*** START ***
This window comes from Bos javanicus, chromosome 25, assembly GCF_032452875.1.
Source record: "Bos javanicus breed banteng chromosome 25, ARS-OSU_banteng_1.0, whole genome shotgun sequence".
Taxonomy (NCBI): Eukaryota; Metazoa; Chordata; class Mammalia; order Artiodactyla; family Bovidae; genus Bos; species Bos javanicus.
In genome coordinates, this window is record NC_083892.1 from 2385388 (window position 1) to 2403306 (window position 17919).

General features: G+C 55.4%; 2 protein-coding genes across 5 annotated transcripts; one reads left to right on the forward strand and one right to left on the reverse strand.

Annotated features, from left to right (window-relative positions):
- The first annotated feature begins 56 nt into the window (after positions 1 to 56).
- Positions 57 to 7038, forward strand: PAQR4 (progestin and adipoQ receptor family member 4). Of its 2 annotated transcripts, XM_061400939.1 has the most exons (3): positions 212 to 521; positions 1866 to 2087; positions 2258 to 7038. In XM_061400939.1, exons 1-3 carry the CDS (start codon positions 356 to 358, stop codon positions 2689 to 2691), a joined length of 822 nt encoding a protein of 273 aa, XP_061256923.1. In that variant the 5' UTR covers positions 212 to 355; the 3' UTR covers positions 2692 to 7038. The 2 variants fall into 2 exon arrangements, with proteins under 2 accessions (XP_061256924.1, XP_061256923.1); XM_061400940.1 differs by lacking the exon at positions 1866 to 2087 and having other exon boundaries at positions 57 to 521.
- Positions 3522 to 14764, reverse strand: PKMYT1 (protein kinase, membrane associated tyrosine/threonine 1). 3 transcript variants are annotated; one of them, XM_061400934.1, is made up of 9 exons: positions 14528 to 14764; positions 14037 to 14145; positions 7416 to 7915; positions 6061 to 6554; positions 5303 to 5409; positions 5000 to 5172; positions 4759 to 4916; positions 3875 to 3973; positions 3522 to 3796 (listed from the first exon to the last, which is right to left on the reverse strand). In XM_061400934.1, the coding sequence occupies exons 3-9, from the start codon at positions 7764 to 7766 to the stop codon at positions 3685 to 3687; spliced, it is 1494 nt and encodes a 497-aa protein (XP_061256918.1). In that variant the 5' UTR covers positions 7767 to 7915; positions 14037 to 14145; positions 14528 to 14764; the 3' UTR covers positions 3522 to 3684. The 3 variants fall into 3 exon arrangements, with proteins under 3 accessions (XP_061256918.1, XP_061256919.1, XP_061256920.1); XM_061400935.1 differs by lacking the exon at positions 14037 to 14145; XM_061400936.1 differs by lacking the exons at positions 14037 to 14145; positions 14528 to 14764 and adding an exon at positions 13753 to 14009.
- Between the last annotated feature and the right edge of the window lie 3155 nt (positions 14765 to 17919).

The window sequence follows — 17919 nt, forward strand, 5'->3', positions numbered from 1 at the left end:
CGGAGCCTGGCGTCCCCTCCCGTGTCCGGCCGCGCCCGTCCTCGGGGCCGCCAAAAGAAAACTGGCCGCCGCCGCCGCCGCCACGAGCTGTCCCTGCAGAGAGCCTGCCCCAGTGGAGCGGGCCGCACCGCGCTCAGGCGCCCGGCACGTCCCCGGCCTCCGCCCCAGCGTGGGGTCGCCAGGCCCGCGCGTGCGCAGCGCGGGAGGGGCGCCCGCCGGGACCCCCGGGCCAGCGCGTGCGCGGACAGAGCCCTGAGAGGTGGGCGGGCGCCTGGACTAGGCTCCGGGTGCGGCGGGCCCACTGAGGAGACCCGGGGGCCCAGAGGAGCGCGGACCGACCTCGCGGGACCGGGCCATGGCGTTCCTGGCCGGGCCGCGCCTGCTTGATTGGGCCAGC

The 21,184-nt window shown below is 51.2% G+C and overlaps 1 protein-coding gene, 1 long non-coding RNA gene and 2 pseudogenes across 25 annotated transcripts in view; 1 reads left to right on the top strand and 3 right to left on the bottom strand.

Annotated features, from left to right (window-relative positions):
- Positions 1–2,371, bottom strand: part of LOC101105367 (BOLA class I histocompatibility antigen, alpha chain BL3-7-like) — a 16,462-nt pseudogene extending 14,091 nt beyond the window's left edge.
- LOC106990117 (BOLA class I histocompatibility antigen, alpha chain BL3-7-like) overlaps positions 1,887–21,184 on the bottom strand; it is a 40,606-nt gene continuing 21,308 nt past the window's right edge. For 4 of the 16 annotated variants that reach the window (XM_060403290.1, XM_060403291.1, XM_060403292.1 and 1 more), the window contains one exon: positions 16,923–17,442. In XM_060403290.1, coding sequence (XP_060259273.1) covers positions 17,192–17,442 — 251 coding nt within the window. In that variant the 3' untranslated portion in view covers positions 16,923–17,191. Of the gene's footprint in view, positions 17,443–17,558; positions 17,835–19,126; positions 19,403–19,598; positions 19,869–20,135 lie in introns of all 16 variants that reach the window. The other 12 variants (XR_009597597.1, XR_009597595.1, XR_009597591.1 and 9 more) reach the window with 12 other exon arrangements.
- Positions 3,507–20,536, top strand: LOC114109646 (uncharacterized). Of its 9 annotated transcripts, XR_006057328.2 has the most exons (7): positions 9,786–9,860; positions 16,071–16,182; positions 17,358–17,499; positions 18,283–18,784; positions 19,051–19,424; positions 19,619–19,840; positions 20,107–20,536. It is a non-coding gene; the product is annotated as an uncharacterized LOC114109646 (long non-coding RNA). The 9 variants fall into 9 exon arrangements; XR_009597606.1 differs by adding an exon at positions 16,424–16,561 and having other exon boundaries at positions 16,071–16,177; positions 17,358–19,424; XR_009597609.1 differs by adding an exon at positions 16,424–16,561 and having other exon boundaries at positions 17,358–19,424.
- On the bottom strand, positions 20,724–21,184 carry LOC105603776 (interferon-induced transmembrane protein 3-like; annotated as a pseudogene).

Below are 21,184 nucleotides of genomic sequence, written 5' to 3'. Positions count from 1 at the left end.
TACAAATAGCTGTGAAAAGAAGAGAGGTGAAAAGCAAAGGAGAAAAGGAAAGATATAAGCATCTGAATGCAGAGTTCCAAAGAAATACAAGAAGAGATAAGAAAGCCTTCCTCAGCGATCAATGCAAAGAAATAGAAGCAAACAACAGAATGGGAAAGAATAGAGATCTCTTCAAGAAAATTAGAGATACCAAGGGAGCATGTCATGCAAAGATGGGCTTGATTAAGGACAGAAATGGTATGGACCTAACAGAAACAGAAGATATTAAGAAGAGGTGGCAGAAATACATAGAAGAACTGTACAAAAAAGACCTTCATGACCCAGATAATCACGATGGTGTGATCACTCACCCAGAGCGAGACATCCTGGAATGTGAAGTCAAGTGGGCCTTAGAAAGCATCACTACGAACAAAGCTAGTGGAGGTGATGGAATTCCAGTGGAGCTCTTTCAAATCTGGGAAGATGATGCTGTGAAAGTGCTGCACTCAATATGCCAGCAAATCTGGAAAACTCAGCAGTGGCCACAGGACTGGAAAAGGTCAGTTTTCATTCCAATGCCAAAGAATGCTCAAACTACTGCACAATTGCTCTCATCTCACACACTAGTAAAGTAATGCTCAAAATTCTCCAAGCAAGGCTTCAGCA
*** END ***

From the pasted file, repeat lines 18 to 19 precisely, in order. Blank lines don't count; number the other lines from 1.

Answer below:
- On the bottom strand, positions 20,724–21,184 carry LOC105603776 (interferon-induced transmembrane protein 3-like; annotated as a pseudogene).

Below are 21,184 nucleotides of genomic sequence, written 5' to 3'. Positions count from 1 at the left end.